Plans are underway for a brand new state-of-the-art hub for Whanganui’s justice and social agencies, following confirmation the ageing Whanganui Central Police Station is to be replaced. Police Minister Stuart Nash has announced $25 million in new infrastructure spending to improve facilities for the wider community, and for staff who ...
    BeehiveBy beehive.govt.nz
    1 day ago
  • Relativity adjustment for Waikato-Tainui and Ngāi Tahu
    An adjustment payment has been made to Waikato-Tainui and Ngāi Tahu under the relativity mechanisms in their 1995 and 1997 Treaty of Waitangi settlements, Minister for Treaty of Waitangi Negotiations Andrew Little announced today. The latest payments to Waikato-Tainui and Ngāi Tahu are $2,700,000 and $2,600,000 respectively to ensure the ...
    BeehiveBy beehive.govt.nz
    2 days ago
  • Auckland rail upgrades pick up steam
    Deputy Prime Minister Winston Peters and Transport Minister Phil Twyford today kicked off the start of the Auckland NZ Upgrade Programme rail projects which will support over 400 jobs and help unlock our biggest city. Both ministers marked the start of enabling works on the third main rail line project ...
    BeehiveBy beehive.govt.nz
    2 days ago
  • PGF support for Wairoa creates jobs
    The Provincial Growth Fund (PGF) investment of $3.78 million in Wairoa will create much needed economic stimulus and jobs, Under-Secretary for Regional Economic Development Fletcher Tabuteau announced today. PGF projects announced today include: $200,000 loan to Nuhaka Kiwifruit Holdings Ltd (operated by Pine Valley Orchard Ltd) to increase the productivity ...
    BeehiveBy beehive.govt.nz
    2 days ago
  • Public and Māori housing to trial renewable energy technology
    Tenants in public and Māori housing may be benefiting from their own affordable renewable energy in future – a fund to trial renewable energy technology for public and Māori housing has today been announced by Energy and Resources Minister Megan Woods and Associate Minister for Housing (Māori Housing) Nanaia Mahuta. ...
    BeehiveBy beehive.govt.nz
    2 days ago
  • $2.7m for Hokianga infrastructure
    Hokianga will receive $2.7 million to redevelop four of its wharves and upgrade its water supply, Regional Economic Development Minister Shane Jones has announced. Far North District Council will receive $1.8 million from the Provincial Growth Fund for the work on the wharves. “The work will include the construction of ...
    BeehiveBy beehive.govt.nz
    2 days ago
  • New fund to support housing and construction sector
    A $350 million Residential Development Response Fund is being established to support the residential construction sector and to minimise the economic impact from COVID-19, the Housing Minister Dr Megan Woods has announced. “The Residential Development Response Fund will help to progress stalled or at-risk developments that support our broader housing ...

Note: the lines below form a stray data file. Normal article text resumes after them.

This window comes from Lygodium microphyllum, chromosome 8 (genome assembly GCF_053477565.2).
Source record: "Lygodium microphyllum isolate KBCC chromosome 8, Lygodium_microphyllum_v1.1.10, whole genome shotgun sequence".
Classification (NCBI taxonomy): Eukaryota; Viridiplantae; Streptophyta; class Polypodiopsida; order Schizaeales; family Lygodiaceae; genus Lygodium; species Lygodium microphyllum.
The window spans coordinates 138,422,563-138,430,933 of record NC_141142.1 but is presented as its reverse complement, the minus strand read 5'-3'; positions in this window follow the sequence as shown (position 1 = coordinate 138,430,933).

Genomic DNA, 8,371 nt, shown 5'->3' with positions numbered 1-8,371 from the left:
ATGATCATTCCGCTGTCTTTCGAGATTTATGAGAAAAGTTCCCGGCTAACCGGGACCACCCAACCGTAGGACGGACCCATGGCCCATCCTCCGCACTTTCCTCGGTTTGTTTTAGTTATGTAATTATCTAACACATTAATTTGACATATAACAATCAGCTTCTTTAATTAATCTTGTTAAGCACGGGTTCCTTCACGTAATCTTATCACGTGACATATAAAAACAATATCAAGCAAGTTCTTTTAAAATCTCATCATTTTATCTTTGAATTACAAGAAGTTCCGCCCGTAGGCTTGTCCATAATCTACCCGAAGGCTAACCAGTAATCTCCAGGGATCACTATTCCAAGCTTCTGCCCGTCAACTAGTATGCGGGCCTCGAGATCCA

BeehiveBy beehive.govt.nz
    2 days ago
  • Government investment to boost Auckland’s community recycling network
    As part of a broader plan to divert waste from landfill, the Government today announced $10.67 million for new infrastructure as part of the Resource Recovery Network across the Auckland region. “This key investment in Auckland’s community recycling network is part of the Government’s Infrastructure Reference Group ‘shovel ready’ projects ...
    BeehiveBy beehive.govt.nz
    2 days ago
  • Te Papa transformation starts at Cameron Road
    The Government is investing $45 million in the first stage of an ambitious urban development project for Tauranga that will employ up to 250 people and help the region grow, Urban Development Minister Phil Twyford announced today. Phil Twyford says the funding has been allocated out of the $3 billion ...
    BeehiveBy beehive.govt.nz
    2 days ago
  • Low-emissions options for heavy transport a step closer
    Getting low-emission trucks on the road is a step closer with investment in infrastructure to support hydrogen vehicles, the Energy and Resources Minister Megan Woods has announced. The Infrastructure Reference Group has provisionally approved $20 million for New Plymouth company Hiringa Energy to establish a nationwide network of hydrogen-fuelling stations. ...
    BeehiveBy beehive.govt.nz
    3 days ago
  • New training centre to upskill workers
    A new trades training centre to upskill the local workforce will be built in the South Waikato town of Tokoroa through funding from the Government’s COVID-19 Response and Recovery Fund, Education Minister Chris Hipkins and Regional Economic Development Minister Shane Jones have announced. The Government will contribute $10.84 million from ...
    BeehiveBy beehive.govt.nz
    3 days ago
  • Subsequent children legislation to change
    The Government has agreed to repeal part of the Oranga Tamariki Act subsequent children provisions, Minister for Children Tracey Martin announced today. “There are times when children need to go into care for their safety – the safety and care of children must always be paramount,” Minister Martin said. “But ...
    BeehiveBy beehive.govt.nz
    3 days ago
  • Funding to expand mental health support for Pacific peoples